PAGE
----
Advancing Health Equity and Racial Justice: Conversations and Case Studies from the Intersections Initiative
“What if we were to ask ourselves not only ‘what did we do?’ in any given initiative or project, but more importantly, ‘what did we build?’? We might transform the way we look and invest in our communities.” – Jason Lacsamana, Director of Programs and Partnerships, St. Joseph Community Partnership Fund.
Picking up on the morning’s “How Good Data Can Advance Equity” session’s call to action to use data for equity-centered policy and power change, the late morning speakers shared candid reflections on their Intersections Initiative experience and what they were able to build during the four-year project.
The Intersections Initiative, funded by the St. Joseph Community Partnership Fund and co-designed with Prevention Institute, provided four years of flexible funding and technical assistance to community-based organizations and coalitions exploring the roles healthcare and health system partners can play in upstream community-level prevention efforts. Intersections supported partnerships in seven California communities served by Providence-St. Joseph Health System hospitals, with three based in Orange County, to advance health equity by addressing the community conditions that shape health, safety, and wellbeing.
Joining Jason on the panel were Cesar Covarrubias (Executive Director, The Kennedy Commission), Maritza Bermudez (Parent Leader and Community Organizer, Orange County Congregation Community Organization), and Christy Cornwall (Director of Community Health Investment, Providence Mission Hospital), with Sandra Viera (Associate Program Director, Prevention Institute) as moderator. The session’s conversation focused on surfacing the realities of upstream, health equity efforts:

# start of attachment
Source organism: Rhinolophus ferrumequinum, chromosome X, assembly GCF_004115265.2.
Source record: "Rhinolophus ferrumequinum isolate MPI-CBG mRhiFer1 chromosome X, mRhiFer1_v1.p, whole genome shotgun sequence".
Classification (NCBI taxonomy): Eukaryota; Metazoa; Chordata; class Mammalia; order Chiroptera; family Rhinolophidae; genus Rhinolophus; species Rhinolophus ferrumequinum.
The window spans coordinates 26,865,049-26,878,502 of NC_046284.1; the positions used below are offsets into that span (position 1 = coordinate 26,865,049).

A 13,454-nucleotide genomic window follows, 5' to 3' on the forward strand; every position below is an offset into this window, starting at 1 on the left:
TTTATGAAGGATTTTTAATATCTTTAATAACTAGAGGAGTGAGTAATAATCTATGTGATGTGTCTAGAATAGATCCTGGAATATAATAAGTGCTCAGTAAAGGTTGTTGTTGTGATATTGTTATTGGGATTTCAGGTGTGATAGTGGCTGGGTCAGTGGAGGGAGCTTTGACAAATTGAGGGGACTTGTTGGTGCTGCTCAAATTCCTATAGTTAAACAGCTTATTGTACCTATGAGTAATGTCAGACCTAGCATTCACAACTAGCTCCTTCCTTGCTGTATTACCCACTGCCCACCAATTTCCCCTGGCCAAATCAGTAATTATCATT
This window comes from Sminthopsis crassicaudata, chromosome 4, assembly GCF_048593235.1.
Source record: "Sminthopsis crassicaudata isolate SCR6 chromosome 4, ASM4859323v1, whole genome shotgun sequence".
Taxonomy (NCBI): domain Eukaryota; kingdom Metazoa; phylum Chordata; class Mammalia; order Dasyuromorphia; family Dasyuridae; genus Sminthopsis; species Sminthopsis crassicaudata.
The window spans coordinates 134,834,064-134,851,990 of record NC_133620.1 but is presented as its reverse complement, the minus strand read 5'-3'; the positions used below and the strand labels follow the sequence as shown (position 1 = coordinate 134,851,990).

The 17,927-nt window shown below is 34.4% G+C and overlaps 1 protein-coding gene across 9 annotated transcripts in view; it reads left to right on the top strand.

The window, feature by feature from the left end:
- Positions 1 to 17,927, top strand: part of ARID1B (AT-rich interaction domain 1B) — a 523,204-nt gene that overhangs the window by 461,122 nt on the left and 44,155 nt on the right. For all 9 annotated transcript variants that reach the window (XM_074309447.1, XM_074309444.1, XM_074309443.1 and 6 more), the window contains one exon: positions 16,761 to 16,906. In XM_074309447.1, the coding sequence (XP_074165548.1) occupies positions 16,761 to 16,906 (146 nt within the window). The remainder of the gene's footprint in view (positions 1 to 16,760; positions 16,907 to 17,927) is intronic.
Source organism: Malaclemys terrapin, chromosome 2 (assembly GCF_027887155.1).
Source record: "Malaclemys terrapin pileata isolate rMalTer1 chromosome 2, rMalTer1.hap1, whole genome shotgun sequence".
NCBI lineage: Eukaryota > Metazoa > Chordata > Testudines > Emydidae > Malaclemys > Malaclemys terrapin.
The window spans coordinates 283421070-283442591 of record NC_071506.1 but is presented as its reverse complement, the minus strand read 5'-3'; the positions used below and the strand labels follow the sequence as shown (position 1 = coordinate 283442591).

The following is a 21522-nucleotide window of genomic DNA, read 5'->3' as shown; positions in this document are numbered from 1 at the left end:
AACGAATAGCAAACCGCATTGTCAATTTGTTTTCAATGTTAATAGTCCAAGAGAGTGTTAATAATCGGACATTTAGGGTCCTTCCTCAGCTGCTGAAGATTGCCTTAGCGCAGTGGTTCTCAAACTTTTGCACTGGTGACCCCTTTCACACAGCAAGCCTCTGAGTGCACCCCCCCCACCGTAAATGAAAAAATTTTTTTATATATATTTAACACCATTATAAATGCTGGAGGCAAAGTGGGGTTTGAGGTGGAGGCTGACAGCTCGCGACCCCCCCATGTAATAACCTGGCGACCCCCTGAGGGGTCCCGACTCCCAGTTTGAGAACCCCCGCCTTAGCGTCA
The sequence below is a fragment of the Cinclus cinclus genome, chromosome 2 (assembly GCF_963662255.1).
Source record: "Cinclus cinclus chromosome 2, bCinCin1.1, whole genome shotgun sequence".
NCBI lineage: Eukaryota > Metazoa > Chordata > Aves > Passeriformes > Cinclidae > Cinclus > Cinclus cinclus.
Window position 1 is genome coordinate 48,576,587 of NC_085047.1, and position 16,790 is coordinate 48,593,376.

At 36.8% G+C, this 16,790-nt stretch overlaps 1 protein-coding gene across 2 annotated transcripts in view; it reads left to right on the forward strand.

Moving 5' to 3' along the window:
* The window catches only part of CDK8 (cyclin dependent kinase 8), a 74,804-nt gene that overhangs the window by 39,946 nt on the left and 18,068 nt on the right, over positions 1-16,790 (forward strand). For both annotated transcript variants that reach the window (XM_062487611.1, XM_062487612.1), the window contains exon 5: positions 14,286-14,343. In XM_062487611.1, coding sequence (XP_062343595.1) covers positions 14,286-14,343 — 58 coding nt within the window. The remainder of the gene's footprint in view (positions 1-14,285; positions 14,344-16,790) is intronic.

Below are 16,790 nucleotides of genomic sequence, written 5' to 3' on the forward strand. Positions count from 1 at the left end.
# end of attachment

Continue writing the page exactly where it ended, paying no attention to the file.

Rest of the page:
- Policy change is key in addressing root causes of inequities: while there are urgent, pressing needs to support in our communities, focusing on policy, resource distribution, and systems change remains important. Four years is often not long enough to see policy change and ensure proper implementation, but it can serve as one big step in the right direction to reduce the need for services in the first place. Efforts in Anaheim and Central Orange County’s Intersections sites targeted education and housing policy to support immediate needs as well as long term shifts.
- Partnerships are critical: policy change is hard to make happen in a few years but partnerships between non-profits, advocates, resident leaders, healthcare actors, and philanthropy can be built to continue the hard work of system transformation. For Intersections communities, the tables of partners assembled and grounded in the big, audacious goals of advancing health equity and racial justice are investments in sustainability.
- Progress isn’t linear: “three steps forward and two steps back is still progress”. This work is complex and ever-changing, and initiative partners must remain flexible and agile to face challenges. Funders can support this by working alongside non-profit partners in adapting plans and revisiting what success looks like. Asking the key question “what are we building?” can help guide all towards new ways of community transformation.
The work of the Intersections sites in Anaheim, Central Orange County, and South County continue on, including as part of the Equity in Orange County Initiative launching later this year. Learn more about the Intersections Initiative communities, the St. Joseph Community Partnership Fund, or Prevention Institute or contacting Sandra Viera via email (email@example.com).